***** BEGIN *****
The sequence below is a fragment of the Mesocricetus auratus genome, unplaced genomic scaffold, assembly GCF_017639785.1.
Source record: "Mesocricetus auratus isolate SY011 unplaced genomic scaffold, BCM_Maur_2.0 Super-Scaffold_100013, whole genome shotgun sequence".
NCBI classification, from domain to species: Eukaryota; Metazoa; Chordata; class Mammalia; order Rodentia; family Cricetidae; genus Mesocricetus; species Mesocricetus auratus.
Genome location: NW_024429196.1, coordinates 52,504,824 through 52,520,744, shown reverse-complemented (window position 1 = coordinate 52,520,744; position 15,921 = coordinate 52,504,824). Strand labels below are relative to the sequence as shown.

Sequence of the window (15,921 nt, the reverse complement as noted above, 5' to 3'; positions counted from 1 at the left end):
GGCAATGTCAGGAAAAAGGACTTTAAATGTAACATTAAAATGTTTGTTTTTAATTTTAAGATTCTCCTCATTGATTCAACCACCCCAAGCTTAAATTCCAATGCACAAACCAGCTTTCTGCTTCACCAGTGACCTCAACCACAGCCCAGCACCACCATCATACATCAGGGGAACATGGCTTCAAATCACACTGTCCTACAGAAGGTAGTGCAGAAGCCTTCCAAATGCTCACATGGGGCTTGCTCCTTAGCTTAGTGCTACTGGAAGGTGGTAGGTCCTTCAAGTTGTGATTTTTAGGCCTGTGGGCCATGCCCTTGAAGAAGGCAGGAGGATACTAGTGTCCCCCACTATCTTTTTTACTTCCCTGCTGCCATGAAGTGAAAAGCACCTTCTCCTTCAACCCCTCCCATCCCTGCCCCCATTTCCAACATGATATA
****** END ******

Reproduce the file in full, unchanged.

The sequence below is a fragment of the Mesocricetus auratus genome, unplaced genomic scaffold, assembly GCF_017639785.1.
Source record: "Mesocricetus auratus isolate SY011 unplaced genomic scaffold, BCM_Maur_2.0 Super-Scaffold_100013, whole genome shotgun sequence".
NCBI classification, from domain to species: Eukaryota; Metazoa; Chordata; class Mammalia; order Rodentia; family Cricetidae; genus Mesocricetus; species Mesocricetus auratus.
Genome location: NW_024429196.1, coordinates 52,504,824 through 52,520,744, shown reverse-complemented (window position 1 = coordinate 52,520,744; position 15,921 = coordinate 52,504,824). Strand labels below are relative to the sequence as shown.

Sequence of the window (15,921 nt, the reverse complement as noted above, 5' to 3'; positions counted from 1 at the left end):
GGCAATGTCAGGAAAAAGGACTTTAAATGTAACATTAAAATGTTTGTTTTTAATTTTAAGATTCTCCTCATTGATTCAACCACCCCAAGCTTAAATTCCAATGCACAAACCAGCTTTCTGCTTCACCAGTGACCTCAACCACAGCCCAGCACCACCATCATACATCAGGGGAACATGGCTTCAAATCACACTGTCCTACAGAAGGTAGTGCAGAAGCCTTCCAAATGCTCACATGGGGCTTGCTCCTTAGCTTAGTGCTACTGGAAGGTGGTAGGTCCTTCAAGTTGTGATTTTTAGGCCTGTGGGCCATGCCCTTGAAGAAGGCAGGAGGATACTAGTGTCCCCCACTATCTTTTTTACTTCCCTGCTGCCATGAAGTGAAAAGCACCTTCTCCTTCAACCCCTCCCATCCCTGCCCCCATTTCCAACATGATATA